DMARC Explained

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Beginning in February 2024, Google and Yahoo will begin to enforce an email standard called DMARC. You may have received a notification from other vendors who send email on your behalf (Website or ecommerce host, mailing list company, etc.), requesting that you set up a DMARC “DNS” record.

Unfortunately, this is a more complex task than appears on the surface, and this article seeks to simplify the topic and what needs to be done. Failure to take action will result in a higher proportion of your email not reaching the intended recipient. It’s a big deal.

TL;DR: You need to have someone implement these records on your behalf, typically an IT practitioner who understands DNS and email deliverability.


What is DNS?

DNS stands for Domain Name System. In short, it is like an internet telephone book that translates your domain name (i.e. into “internet addresses”, which are connected to your website, your email provider, and for other purposes, as we will describe here.

What is DMARC?

DMARC stands for “Domain-based Message Authentication, Reporting & Conformance”. In technical terms, it is an email authentication, policy, and reporting protocol that builds on the widely deployed SPF and DKIM protocols.

In plain English, DMARC is a special DNS record attached to your domain to make your email more deliverable and reduce the chances your email will be routed to a “SPAM” folder. DMARC combines two other types of DNS records called SPF and DKIM. All three types of records are involved in the deliverability of your email.

If you haven’t heard of these records before, you aren’t alone. Many domain name owners have never set up these records. In the early days of the internet when SPAM became prevalent, multiple parties created solutions to prove the sender of an email was legitimately allowed to do so. By creating a system to validate the authenticity of these emails, email providers like Google, Yahoo, and Microsoft could determine if the email was legitimate or SPAM.

For better or worse, two competing approaches became standard, each with their strengths and weaknesses. To implement DMARC as required by Google and Yahoo (and soon others), you must first set up SPF and DKIM.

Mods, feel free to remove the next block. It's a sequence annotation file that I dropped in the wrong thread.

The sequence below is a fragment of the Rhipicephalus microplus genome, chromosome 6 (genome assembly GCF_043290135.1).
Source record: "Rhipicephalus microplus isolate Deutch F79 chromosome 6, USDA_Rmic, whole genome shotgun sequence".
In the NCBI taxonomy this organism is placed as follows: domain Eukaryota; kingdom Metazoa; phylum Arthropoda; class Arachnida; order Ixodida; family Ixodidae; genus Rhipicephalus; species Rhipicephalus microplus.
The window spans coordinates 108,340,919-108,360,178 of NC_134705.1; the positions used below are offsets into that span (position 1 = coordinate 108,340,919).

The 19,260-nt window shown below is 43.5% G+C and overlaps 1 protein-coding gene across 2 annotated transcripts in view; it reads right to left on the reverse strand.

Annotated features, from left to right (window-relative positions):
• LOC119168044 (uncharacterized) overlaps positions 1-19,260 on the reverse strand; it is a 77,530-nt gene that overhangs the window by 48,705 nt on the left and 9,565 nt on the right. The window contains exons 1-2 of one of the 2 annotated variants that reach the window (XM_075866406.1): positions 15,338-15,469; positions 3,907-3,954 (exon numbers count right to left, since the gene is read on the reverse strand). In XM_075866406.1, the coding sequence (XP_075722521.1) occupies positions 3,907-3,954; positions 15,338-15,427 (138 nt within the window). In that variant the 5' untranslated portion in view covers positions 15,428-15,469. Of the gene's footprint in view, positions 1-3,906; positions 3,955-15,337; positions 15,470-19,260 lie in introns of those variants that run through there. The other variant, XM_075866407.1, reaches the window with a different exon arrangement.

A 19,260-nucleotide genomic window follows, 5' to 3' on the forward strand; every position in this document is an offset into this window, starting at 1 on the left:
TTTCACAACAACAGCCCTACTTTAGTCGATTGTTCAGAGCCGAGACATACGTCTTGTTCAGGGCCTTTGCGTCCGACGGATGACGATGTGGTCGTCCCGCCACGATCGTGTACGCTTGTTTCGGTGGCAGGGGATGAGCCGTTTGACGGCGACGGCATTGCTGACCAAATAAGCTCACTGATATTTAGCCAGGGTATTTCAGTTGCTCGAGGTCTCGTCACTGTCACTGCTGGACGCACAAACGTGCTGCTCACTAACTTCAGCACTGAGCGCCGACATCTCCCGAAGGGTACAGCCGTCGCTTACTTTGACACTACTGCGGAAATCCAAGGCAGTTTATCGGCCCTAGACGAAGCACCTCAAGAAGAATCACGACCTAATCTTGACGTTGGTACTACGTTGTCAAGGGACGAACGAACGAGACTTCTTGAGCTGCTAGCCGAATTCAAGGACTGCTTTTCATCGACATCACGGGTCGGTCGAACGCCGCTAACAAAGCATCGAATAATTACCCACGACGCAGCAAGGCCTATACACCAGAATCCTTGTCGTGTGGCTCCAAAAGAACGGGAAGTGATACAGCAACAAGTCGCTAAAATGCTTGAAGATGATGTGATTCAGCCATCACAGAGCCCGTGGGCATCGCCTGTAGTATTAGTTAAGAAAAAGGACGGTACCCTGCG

What is SPF?

SPF stands for Sender Policy Framework, and it is a DNS record that provides a list of servers that are permitted by you to send email on your behalf. For example, if your website has a form on it, you should have an SPF record that says it’s OK for email to be sent from your website on behalf of your domain name.

What is DKIM?

DKIM stands for DomainKeys Identified Mail. This provides a “digital signature” which is used to “sign” each email at its source. It’s the email equivalent of certified mail. More than just a DNS record, this signature needs to be created at every vendor your company uses to send email. For most companies, this ranges from 2-5 separate vendors as follows:

  • Your primary email provider (Google, Microsoft, etc)
  • Your E-commerce hosting provider (Shopify)
  • Email relay provider, used by web hosting providers (Sendgrid, Mailgun, etc)
  • Mailing List provider (Mailchimp, Constant Contact, etc)
  • CRM System (Salesforce, Pardot, SugarCRM, Insightly, CapsuleCRM, etc)
  • Software hosting providers (AWS, Azure, Google Cloud, etc)
  • Hardware devices like Office Printers

To complicate matters, you must set up DKIM and SPF for all of the above services. If you simply implement this for a single provider, the result will be undeliverable email for the others.

Where do I start?

The first thing you should do is perform an internal inventory of all the systems you use to send email. Each one will need to be assessed to determine if they use your domain to send email, if they use a relay service as mentioned above, or if they are connected to your primary email provider.

Next, gather the login credentials for all of these providers, as well as your DNS provider. Oftentimes the DNS provider is the same company you purchased your domain from, or it may be your website hosting provider, or a third-party vendor like CloudFlare or others.

Make sure you can login to each of these accounts with the credentials you have collected. If not, use password reset tools to regain access.

You are now ready for someone to conduct a review of your email configuration, and determine which changes need to be implemented at which provider. If you wish to manage these changes internally, you can learn more about each of these DNS records using the links below.

If you would like to hire someone to help with this process, we are happy to help. Reach out to for more information.

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